Number 15 June 2001


1) Gyro fails, but FUSE does not miss a beat  
2) Large Crop of Cycle 3 Proposals Received  
3) Recent FUSE milestones
4) Possible focusing targets solicited  
5) New Web interface to the FUSE project at JHU

1) Gyro fails, but FUSE does not miss a beat

        The Y axis of the FUSE primary gyro package (IRU-A) failed at 12:06 am 
EDT on May 30, 2001 causing an entry into Safe Pointing Mode. The attitude 
control system in response autonomously switched to IRU-B. The inertial science 
mode was recovered at 3:20 pm EDT.  The FUSE satellite returned to the science 
timeline and resumed normal science operations at 11:50 pm May 30, less than 24 
hours after the gyro failure. The FUSE satellite and ground system were designed 
to efficiently recover from such a failure, and all systems worked as planned.  
Following the switch to IRU-B, pointing and slewing recalibration of the 
attitude control system was completed during the week of June 4.  The behavior 
of IRU-B seems to be at least as good as IRU-A.  The X and Z axes of IRU-A are 
still functional and available for future use with IRU-B in a cross-strapped 
mode, should IRU-B experience a similar problem at some point in the future.

        With the nominal performance of IRU-B and numerous contingencies 
available or under study, such as cross strapping gyros between the two IRU 
packages, we anticipate full functionality of FUSE well into the future, making 
it highly likely that the extended mission will be carried out as planned.

2) Large Crop of Cycle 3 Proposals Received

        In response to the NRA, NASA received 178 proposals for observations 
during Cycle 3 of the FUSE mission (December 2001 - November 2002).  The total 
time requested is approximately 15 Msec, compared to the 5.7 Msec that is 
expected to be available.  The proposals will be reviewed this summer.  NASA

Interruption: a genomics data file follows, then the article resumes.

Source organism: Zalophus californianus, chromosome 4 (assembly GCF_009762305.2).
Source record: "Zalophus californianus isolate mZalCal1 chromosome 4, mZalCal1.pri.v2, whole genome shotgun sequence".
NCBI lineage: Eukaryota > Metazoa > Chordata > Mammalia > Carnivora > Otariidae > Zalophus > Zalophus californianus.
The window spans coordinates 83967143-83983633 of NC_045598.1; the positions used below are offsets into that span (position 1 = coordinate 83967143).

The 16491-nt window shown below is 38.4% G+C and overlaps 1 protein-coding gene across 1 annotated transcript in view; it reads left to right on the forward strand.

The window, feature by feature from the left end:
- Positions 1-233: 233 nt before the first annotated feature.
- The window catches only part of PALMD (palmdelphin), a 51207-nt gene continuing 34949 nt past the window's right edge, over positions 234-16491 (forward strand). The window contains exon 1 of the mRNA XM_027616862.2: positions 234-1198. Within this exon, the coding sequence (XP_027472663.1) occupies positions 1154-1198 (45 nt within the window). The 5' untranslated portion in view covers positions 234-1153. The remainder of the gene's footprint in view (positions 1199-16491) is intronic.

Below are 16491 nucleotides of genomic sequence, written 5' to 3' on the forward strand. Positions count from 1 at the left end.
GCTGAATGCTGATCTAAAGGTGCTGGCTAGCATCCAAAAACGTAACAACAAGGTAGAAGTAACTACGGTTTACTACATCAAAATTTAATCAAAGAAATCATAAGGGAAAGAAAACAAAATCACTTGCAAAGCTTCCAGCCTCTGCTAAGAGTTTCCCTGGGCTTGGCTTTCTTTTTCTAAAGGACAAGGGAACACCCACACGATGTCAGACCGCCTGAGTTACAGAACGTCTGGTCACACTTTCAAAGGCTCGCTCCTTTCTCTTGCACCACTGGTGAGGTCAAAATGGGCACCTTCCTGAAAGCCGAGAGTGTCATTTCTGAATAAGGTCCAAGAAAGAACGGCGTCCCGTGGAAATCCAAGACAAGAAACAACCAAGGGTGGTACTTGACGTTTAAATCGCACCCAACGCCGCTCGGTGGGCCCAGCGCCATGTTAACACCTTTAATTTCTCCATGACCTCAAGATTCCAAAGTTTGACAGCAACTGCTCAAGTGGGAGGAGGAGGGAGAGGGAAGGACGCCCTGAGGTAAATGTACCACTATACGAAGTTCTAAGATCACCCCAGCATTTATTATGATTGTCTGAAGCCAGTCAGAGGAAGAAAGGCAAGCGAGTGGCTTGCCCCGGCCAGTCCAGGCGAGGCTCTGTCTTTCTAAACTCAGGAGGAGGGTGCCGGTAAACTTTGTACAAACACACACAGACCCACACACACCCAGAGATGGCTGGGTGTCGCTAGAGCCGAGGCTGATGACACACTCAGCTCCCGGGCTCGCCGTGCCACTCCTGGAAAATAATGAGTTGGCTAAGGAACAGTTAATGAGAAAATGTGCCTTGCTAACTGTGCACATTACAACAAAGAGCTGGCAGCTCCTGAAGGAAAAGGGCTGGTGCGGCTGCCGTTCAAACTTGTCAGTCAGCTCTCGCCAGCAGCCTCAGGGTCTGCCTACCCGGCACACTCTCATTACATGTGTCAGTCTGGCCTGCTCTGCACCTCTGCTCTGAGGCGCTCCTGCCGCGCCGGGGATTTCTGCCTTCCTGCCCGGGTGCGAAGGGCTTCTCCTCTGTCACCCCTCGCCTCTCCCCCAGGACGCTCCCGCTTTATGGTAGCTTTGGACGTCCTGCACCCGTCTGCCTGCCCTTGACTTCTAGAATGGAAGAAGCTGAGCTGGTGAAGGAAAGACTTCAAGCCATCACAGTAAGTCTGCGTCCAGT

expects to announce the results of the review in September 2001.

3) Recent FUSE milestones

        We'd like to share a few milestones with you about the progress of the 
FUSE mission:

        Orbit 10,000 occurred on May 17th and we have so far acquired 462 
GI and 959 PI science observations.  Of these 842 are already in the public 
domain accessible through the MAST system at STScI.  Note also that June 24 
will mark the second anniversary of the FUSE launch.

        More than 30 scientific papers based on FUSE data have already 
appeared in refereed journals with many more submitted.  In addition, more than 
150 conference contributions and similar papers have been produced with 23 
appearing at the recent AAS meeting in Pasadena.

        A tally and listing of FUSE related publications can be found at 
Alex Fullerton's "FUSE Publications Summary" page:

4) Possible focusing targets solicited

        It has been over a year since we last focussed FUSE, and it is time to 
do it again. The success of this depends upon finding the best possible target.

        The ideal target would be one whose spectrum displays intrinsically 
narrow absorption lines across the spectrum.  TTAG data is greatly preferred 
over HIST data, because the sampling is at the full detector resolution, the 
grating and Doppler corrections are better, and a proper correction can be made 
for gain sag.  However, high S/N is essential, so targets near the TTAG bright 
limit are preferred.

        A spectrum with narrow (but safe) emission lines offers many advantages 
over an absorption line spectrum. The problem is that there are usually not 
enough lines to get good data across the band. But such a a spectrum might 
still be quite useful as a check, as well as to investigate the FUSE line 
spread function.

        If you are familiar with a dataset or target that might be useful for 
obtaining focus data, please call it to the attention of Scott Friedman at JHU 
(  The object or objects selected for this purpose will be 
observed with lengthy exposure times, probably longer than in the originally 
proposed program, and the resulting dataset should be excellent.

5) New Web interface to the FUSE project at JHU

        A new and improved web-interface for the FUSE project at JHU is in the
final testing stage.  We expect to unveil it by the beginning of July.
Not only will the new interface provide a new fresh look to our home page, but
we hope that it will make the site easier to navigate.  
Please "surf" over there in July and tell us what you think.
The URL of the site will remain:

(Send comments and suggestions to

The Observer's Electronic Newsletter is published Monthly by the FUSE project
and is aimed at the FUSE user community.

Editor: B-G Andersson, FUSE Guest Investigator Officer.

The FUSE Project is managed by Johns Hopkins University's Center for 
Astrophysical Sciences in Baltimore, MD, for NASA's Goddard Space Flight 
Center.  The FUSE Principal Investigator is Dr. Warren Moos, the FUSE Project 
Manager at JHU is Mr. J.B. Joyce, and the NASA Project Scientist for FUSE 
is Dr. George Sonneborn.

Further information about the FUSE Guest Investigator Program can  be
obtained from:  Dr. George Sonneborn;

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